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by Fawzia Sheikh

Israel: "We Will Ignore Hamas-led Palestine And Make It Irrelevant"

(IPS) JERUSALEM -- Fresh after winning the most votes in last week's general election, Israeli Prime Minister Ehud Olmert's Kadima party must now form a coalition willing to implement policies ranging from setting the country's borders to addressing socio-economic problems.

Because Kadima won a smaller bloc in Israel's 120-seat parliament than was expected -- at one point the party, which gained 29 seats, was predicted to secure more than 40 -- it aims to patch together an alliance of partners that may include the Labor party (19), the ultra-orthodox parties Shas (12) and United Torah Judaism (6), the senior citizen-focused Pensioners (7), and the right-wing Israel Beiteinu (12).

Labor's 19-seat win will make it a senior partner in the coalition, expected to fall into place over the next few weeks. Kadima needs to form a coalition government that has at least 61 seats.

Public and backroom clashes are intensifying over control of the major Cabinet portfolios: defense, finance, education, justice and foreign affairs.

It has been suggested that Labor be awarded the defense post. But it prefers running the finance ministry because that "controls the socio-economic agenda, which is the main issue they went to the elections with," Gershon Baskin, co-CEO of the Jerusalem-based Israel-Palestine Center for Research and Information, told IPS.

Labor, Pensioners and Shas joining forces in the social ministries would "turn Israel into a socialist paradise," says Ira Shakansky, professor of political science and public administration at the Israeli Hebrew University in Jerusalem.

Israel's extensive military is a strain on its budget, which leaves scant offerings for "what the Israeli left wants to provide the people," he told IPS.

Although at times Olmert's plan to withdraw from most of the West Bank and establish Israel's permanent borders within four years became a focal point during the elections, the country's socio-economic ills also played into Israelis' votes. Issues at the forefront included pension reform, increasing the minimum wage and expanding health care.

"There are a number of cases where (former prime minister Benjamin Netanyahu in the 1990s) cut welfare benefits so quickly that people were really thrown into distress," Sharkansky said.

Meanwhile, there are mixed views on how the government will approach security.

As it stands, Baskin said, coalition candidates like Shas will not back the destruction of Israeli settlements "unless it will save Jewish lives."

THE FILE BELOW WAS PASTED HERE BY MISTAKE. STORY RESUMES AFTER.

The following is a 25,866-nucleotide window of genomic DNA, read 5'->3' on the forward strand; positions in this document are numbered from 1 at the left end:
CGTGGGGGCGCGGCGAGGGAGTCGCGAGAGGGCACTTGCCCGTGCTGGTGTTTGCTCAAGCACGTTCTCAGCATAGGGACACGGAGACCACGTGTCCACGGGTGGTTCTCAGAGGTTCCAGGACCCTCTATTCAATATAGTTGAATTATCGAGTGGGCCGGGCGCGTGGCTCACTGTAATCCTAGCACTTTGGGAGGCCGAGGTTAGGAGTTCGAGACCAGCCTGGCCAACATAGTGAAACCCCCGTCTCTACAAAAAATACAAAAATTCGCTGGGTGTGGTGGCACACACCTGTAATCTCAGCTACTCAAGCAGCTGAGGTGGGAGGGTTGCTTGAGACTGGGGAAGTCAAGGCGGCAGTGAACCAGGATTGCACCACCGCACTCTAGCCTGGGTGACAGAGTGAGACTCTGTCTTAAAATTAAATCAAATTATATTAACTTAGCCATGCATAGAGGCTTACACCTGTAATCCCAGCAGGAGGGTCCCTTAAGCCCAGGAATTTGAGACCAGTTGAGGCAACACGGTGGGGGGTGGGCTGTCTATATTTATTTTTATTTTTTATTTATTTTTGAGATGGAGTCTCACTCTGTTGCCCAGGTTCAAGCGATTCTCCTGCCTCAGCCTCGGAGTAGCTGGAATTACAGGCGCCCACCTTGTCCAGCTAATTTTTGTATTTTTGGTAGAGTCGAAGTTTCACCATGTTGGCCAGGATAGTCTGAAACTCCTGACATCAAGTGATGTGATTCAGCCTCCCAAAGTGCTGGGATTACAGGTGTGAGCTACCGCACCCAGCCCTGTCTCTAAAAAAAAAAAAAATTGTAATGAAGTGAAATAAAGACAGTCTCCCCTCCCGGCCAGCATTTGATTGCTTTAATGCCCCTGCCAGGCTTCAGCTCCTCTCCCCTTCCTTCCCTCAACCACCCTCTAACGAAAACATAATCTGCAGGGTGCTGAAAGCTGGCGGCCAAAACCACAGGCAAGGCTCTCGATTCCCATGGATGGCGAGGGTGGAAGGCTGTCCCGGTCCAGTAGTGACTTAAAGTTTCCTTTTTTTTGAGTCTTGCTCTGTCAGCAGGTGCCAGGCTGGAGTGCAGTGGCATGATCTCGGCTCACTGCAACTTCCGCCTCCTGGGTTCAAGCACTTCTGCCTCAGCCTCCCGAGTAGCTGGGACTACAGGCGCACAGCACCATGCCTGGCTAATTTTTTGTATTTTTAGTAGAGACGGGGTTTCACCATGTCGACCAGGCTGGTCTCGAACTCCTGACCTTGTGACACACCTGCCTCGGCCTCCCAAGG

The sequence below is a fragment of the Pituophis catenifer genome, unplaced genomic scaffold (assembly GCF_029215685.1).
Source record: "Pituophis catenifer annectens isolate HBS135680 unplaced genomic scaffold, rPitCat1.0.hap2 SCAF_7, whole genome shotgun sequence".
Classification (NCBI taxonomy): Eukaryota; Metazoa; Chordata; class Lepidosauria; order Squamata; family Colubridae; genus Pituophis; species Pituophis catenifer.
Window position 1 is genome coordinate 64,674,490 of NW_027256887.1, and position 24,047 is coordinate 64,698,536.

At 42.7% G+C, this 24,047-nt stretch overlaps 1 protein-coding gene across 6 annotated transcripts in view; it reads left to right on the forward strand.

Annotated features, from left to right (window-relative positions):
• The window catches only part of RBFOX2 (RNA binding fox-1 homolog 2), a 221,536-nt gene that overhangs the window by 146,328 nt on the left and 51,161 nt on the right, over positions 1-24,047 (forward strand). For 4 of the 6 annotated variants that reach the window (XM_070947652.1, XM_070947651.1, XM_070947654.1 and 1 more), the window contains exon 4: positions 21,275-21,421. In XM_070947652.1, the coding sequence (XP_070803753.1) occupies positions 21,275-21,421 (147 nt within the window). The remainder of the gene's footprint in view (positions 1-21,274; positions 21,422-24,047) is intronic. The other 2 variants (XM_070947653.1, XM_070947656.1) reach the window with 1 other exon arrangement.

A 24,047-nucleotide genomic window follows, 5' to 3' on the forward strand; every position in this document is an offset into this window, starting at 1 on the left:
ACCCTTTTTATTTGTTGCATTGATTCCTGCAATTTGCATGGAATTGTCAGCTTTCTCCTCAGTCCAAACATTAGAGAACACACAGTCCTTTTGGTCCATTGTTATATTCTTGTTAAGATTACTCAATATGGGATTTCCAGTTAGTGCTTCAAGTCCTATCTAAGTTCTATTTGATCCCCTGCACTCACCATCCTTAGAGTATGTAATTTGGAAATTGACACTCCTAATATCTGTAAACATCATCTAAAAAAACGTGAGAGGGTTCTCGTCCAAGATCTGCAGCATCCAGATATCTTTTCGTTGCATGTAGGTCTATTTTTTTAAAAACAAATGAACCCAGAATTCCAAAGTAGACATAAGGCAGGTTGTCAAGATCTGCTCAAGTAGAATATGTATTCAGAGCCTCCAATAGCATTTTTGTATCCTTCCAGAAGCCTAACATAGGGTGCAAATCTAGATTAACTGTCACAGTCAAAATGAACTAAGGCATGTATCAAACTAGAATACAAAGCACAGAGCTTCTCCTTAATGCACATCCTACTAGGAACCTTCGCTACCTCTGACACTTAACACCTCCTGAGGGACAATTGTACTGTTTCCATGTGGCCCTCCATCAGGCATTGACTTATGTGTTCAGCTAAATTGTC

The Pensioners, likewise, may not agree to a major pullout from the West Bank. The party campaigned on the themes of pension reform and rights for older Israelis, and has not articulated a political platform, Sharkansky said.

Sharkansky believes if Kadima and Labor fail to sway their likeliest coalition partners to give up territory, the danger in soliciting the help of parties outside government like left-wing Meretz (5) or the Arab groups (10) is that they will encourage giving more land to Palestinians.

Some experts believe Kadima will first push for negotiated peace with the Palestinians over the next six months to a year.

Baskin said it is probable Olmert and President Bush will develop another plan to engage Palestinian Authority President Mahmoud Abbas in peace talks.

U.S. Secretary of State Condoleeza Rice has said that the United States does not oppose a one-sided re-drawing of the map of Israel but prefers negotiated settlement with the Palestinian Authority.

Some Palestinians watching the election results that point to a weak center-left government are concerned about the rise of nationalistic parties like Israel Beiteinu, founded by a Russian immigrant, which won 11 seats.

"I'm worried that in three, four, five years we'll see a very extremely right-wing government," said Professor Assad Ghanem, head of the government department at the Israeli Haifa University.

Avigdor Lieberman, leader of Israel Beiteinu, is the most vocal about excluding Palestinians from Israeli society, Ghanem told IPS. "We know from Israeli surveys, half of Israelis don't want Palestinians to be here."

Sharkansky said there is a disconcerting possibility that Israel Beiteinu may join the coalition government. Palestinians, he said, are familiar with Lieberman's hope one day to forcefully transfer Palestinian citizens living legally in Israel to the West Bank and Gaza. Under such a scenario, they would lose their homes and businesses.

"He might get some of what he wants," said Sharkansky. Once in government, Lieberman would bombard Palestinians through the Israeli media with messages to leave Israel, he said.

"More of them might leave," he said. Or, "they might get violent and use Lieberman as an excuse."

Apart from the political right picking up steam, Israel's election saw the demoralization of former political heavyweight Likud.

"Likud is in big trouble," said Baskin. "They've lost most of their support."

The party, which earned 12 seats, is destined for an internal power struggle as some members demand the resignation of Netanyahu, who the electorate mistrusts, Baskin said.

Baskin described Netanyahu's dream of clinging to a "Greater Israel" as out of synch with the wish of many Israelis to leave the West Bank and thereby shrink the borders.

Although the business of hammering together a coalition is not likely to be smooth, Sharkansky said, "Olmert is very much a pragmatist. He will make the deals he has to, to run the country."

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Albion Monitor   April 5, 2006   (

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